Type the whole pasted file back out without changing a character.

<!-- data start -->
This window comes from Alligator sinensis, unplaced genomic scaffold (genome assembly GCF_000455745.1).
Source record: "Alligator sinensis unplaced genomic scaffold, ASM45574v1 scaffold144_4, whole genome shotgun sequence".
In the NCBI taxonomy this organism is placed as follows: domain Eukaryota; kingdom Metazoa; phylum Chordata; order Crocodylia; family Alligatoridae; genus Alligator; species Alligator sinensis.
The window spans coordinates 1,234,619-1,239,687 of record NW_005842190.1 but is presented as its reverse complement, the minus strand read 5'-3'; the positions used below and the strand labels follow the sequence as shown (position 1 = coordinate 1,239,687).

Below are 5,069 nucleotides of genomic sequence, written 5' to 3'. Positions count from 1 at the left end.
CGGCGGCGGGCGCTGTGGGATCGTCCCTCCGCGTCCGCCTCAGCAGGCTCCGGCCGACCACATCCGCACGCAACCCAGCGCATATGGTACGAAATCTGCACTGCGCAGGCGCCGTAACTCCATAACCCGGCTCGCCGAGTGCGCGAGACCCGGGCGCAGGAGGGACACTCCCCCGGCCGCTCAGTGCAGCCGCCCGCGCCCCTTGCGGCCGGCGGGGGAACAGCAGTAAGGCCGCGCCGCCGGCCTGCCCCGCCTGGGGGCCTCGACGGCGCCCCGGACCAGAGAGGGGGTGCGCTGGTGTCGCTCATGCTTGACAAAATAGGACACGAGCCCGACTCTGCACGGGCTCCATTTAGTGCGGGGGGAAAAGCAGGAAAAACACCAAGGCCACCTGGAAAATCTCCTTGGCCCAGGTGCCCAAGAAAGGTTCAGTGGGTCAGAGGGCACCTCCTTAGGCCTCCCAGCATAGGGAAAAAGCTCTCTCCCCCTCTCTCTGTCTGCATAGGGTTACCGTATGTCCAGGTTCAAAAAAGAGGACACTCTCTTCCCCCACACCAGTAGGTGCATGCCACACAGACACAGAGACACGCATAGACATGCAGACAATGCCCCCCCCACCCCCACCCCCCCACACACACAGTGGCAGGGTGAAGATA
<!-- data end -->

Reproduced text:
This window comes from Alligator sinensis, unplaced genomic scaffold (genome assembly GCF_000455745.1).
Source record: "Alligator sinensis unplaced genomic scaffold, ASM45574v1 scaffold144_4, whole genome shotgun sequence".
In the NCBI taxonomy this organism is placed as follows: domain Eukaryota; kingdom Metazoa; phylum Chordata; order Crocodylia; family Alligatoridae; genus Alligator; species Alligator sinensis.
The window spans coordinates 1,234,619-1,239,687 of record NW_005842190.1 but is presented as its reverse complement, the minus strand read 5'-3'; the positions used below and the strand labels follow the sequence as shown (position 1 = coordinate 1,239,687).

Below are 5,069 nucleotides of genomic sequence, written 5' to 3'. Positions count from 1 at the left end.
CGGCGGCGGGCGCTGTGGGATCGTCCCTCCGCGTCCGCCTCAGCAGGCTCCGGCCGACCACATCCGCACGCAACCCAGCGCATATGGTACGAAATCTGCACTGCGCAGGCGCCGTAACTCCATAACCCGGCTCGCCGAGTGCGCGAGACCCGGGCGCAGGAGGGACACTCCCCCGGCCGCTCAGTGCAGCCGCCCGCGCCCCTTGCGGCCGGCGGGGGAACAGCAGTAAGGCCGCGCCGCCGGCCTGCCCCGCCTGGGGGCCTCGACGGCGCCCCGGACCAGAGAGGGGGTGCGCTGGTGTCGCTCATGCTTGACAAAATAGGACACGAGCCCGACTCTGCACGGGCTCCATTTAGTGCGGGGGGAAAAGCAGGAAAAACACCAAGGCCACCTGGAAAATCTCCTTGGCCCAGGTGCCCAAGAAAGGTTCAGTGGGTCAGAGGGCACCTCCTTAGGCCTCCCAGCATAGGGAAAAAGCTCTCTCCCCCTCTCTCTGTCTGCATAGGGTTACCGTATGTCCAGGTTCAAAAAAGAGGACACTCTCTTCCCCCACACCAGTAGGTGCATGCCACACAGACACAGAGACACGCATAGACATGCAGACAATGCCCCCCCCACCCCCACCCCCCCACACACACAGTGGCAGGGTGAAGATA